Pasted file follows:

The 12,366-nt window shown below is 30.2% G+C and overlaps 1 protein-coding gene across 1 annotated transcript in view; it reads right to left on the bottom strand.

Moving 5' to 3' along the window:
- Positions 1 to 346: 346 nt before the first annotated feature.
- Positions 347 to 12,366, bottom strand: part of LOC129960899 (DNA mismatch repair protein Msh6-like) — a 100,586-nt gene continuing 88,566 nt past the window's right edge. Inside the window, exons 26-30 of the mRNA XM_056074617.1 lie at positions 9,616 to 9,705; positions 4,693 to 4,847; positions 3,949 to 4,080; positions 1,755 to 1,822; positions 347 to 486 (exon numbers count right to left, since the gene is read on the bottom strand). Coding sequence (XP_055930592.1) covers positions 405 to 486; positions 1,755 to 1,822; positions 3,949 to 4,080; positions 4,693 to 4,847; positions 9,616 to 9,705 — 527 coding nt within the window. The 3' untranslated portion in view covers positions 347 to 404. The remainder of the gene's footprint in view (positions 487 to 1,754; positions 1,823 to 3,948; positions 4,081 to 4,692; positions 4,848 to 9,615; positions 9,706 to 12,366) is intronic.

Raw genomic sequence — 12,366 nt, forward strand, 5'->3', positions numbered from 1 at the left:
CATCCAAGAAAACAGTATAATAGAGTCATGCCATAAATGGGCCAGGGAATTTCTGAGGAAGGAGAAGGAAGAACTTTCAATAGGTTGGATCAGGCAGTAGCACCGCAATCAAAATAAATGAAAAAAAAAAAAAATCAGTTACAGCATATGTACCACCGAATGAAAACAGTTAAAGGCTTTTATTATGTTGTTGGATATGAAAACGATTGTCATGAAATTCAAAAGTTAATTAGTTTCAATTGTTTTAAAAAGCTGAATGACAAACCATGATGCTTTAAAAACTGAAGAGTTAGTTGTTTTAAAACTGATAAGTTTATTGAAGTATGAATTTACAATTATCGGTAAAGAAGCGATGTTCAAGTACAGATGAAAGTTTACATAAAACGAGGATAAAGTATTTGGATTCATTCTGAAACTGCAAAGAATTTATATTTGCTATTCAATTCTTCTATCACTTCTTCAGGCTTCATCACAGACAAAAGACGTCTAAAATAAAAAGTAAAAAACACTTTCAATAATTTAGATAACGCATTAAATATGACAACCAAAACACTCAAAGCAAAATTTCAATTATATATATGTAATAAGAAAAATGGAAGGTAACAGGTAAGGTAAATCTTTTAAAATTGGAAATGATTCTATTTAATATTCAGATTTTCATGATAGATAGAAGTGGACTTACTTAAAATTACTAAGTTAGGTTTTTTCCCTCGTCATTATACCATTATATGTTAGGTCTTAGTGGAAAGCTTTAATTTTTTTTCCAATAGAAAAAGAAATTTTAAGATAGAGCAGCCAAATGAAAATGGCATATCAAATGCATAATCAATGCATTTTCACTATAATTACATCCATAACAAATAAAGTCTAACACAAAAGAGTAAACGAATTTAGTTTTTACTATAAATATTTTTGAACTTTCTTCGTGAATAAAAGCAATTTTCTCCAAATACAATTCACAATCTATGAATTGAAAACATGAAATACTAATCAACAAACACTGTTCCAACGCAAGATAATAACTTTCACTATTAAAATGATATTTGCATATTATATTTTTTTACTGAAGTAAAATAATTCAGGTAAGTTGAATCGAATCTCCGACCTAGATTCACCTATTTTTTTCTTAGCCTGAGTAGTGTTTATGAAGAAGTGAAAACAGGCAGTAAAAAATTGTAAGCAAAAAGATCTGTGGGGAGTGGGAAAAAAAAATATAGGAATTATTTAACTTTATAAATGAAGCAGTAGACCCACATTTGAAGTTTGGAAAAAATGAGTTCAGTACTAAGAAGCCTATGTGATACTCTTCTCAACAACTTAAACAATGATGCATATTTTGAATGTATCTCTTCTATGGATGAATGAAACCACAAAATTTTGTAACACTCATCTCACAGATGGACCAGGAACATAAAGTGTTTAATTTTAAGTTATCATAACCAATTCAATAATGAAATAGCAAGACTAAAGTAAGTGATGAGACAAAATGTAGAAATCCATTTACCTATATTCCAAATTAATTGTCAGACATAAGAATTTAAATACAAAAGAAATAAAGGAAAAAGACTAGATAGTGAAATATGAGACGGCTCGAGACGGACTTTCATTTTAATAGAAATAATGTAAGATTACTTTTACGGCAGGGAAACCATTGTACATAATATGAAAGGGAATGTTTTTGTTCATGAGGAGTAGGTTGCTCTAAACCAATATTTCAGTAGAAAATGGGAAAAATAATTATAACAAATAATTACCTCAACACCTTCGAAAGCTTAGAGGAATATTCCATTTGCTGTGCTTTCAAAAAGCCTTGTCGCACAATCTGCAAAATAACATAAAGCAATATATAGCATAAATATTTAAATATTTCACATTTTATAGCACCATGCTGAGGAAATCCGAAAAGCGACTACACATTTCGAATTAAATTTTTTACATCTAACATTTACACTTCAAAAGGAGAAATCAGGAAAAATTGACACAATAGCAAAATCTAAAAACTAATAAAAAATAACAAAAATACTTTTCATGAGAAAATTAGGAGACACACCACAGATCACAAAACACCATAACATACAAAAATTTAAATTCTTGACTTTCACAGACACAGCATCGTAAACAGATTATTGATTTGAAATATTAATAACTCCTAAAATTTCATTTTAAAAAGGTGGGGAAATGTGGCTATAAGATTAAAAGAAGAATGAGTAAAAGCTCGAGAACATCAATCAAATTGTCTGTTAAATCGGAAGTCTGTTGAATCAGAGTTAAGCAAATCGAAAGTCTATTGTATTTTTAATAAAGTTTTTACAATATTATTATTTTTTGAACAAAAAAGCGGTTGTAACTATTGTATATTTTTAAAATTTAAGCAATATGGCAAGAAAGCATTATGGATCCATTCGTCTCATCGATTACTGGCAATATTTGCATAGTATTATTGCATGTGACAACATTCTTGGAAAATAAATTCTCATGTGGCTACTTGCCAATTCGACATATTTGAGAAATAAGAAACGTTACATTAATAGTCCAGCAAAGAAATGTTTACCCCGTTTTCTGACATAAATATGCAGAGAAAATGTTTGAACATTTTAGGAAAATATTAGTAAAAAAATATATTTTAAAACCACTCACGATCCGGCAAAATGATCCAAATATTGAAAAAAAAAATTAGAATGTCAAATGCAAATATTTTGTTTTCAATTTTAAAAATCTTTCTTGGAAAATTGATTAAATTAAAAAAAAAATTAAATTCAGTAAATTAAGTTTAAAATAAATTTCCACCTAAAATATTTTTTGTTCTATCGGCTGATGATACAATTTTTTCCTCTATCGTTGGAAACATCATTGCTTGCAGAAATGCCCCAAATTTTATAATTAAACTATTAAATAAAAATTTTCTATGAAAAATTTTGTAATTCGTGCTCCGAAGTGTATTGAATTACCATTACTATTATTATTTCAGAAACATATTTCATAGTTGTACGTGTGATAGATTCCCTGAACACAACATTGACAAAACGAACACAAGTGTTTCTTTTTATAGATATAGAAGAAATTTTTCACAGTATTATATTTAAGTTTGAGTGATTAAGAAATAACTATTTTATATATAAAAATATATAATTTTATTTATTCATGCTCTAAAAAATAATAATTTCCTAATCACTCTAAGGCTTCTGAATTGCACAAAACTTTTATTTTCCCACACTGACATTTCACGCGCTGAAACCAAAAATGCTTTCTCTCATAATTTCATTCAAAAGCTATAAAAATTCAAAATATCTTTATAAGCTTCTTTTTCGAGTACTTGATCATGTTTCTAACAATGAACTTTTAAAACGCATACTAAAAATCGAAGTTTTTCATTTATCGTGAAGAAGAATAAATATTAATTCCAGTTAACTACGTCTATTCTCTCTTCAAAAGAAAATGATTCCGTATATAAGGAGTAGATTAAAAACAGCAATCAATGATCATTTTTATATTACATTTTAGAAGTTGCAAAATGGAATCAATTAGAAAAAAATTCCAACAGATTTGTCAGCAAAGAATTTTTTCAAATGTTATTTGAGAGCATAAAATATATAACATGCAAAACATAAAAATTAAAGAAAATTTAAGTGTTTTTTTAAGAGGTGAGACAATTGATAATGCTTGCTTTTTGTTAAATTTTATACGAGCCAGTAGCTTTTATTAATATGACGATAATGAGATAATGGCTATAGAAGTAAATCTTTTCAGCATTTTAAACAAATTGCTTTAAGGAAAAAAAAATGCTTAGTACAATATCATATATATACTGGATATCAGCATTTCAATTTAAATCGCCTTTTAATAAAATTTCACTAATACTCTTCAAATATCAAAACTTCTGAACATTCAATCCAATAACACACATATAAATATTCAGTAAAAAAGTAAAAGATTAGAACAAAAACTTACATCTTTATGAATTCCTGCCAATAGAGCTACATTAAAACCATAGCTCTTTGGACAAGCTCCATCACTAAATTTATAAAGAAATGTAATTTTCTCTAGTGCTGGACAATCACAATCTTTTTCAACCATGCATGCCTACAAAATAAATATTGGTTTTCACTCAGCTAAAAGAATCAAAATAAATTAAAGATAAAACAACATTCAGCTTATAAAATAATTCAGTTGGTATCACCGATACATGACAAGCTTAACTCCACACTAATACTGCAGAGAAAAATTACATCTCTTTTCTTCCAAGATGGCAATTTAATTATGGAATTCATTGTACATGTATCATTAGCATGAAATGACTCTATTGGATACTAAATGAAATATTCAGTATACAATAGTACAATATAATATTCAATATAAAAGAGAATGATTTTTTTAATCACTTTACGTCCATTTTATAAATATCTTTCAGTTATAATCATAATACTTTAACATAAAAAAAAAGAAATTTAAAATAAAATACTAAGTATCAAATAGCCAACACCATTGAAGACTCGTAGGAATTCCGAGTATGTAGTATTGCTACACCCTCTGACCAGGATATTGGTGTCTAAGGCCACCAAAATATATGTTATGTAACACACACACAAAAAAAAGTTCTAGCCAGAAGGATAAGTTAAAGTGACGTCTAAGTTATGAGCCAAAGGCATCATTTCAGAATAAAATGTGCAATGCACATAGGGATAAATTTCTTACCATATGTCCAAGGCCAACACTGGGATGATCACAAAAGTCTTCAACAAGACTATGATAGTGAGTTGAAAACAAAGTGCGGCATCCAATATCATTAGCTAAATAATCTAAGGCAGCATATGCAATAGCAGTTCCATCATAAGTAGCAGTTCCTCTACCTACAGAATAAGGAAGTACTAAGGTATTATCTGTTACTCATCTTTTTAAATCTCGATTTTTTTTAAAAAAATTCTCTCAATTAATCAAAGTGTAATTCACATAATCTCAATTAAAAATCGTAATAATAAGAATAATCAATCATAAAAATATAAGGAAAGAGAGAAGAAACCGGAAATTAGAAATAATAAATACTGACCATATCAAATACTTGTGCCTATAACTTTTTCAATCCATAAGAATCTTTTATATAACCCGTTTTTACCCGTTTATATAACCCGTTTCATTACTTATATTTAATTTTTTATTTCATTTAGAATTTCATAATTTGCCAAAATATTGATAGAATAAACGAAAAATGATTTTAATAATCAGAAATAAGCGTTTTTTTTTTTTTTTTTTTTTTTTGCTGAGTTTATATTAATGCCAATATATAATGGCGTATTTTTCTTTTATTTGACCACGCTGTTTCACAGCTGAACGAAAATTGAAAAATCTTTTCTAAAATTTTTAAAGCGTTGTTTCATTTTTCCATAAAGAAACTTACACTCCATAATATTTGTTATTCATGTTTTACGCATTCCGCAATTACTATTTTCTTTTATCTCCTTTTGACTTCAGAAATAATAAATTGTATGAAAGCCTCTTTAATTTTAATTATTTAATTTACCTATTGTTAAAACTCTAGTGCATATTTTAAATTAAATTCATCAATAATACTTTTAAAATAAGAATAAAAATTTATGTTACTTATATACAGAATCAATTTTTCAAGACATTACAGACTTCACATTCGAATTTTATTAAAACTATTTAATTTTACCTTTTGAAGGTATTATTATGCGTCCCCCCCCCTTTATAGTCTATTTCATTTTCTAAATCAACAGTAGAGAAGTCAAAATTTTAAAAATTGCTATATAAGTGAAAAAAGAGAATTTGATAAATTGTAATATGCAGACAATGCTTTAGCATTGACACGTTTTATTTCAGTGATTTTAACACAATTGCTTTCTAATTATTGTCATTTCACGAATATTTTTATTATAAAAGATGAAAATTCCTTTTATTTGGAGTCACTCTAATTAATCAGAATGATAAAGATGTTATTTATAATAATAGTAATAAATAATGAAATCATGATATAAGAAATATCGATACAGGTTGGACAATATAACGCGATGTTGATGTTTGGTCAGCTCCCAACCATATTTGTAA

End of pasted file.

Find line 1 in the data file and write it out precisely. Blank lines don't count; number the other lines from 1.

The 12,366-nt window shown below is 30.2% G+C and overlaps 1 protein-coding gene across 1 annotated transcript in view; it reads right to left on the bottom strand.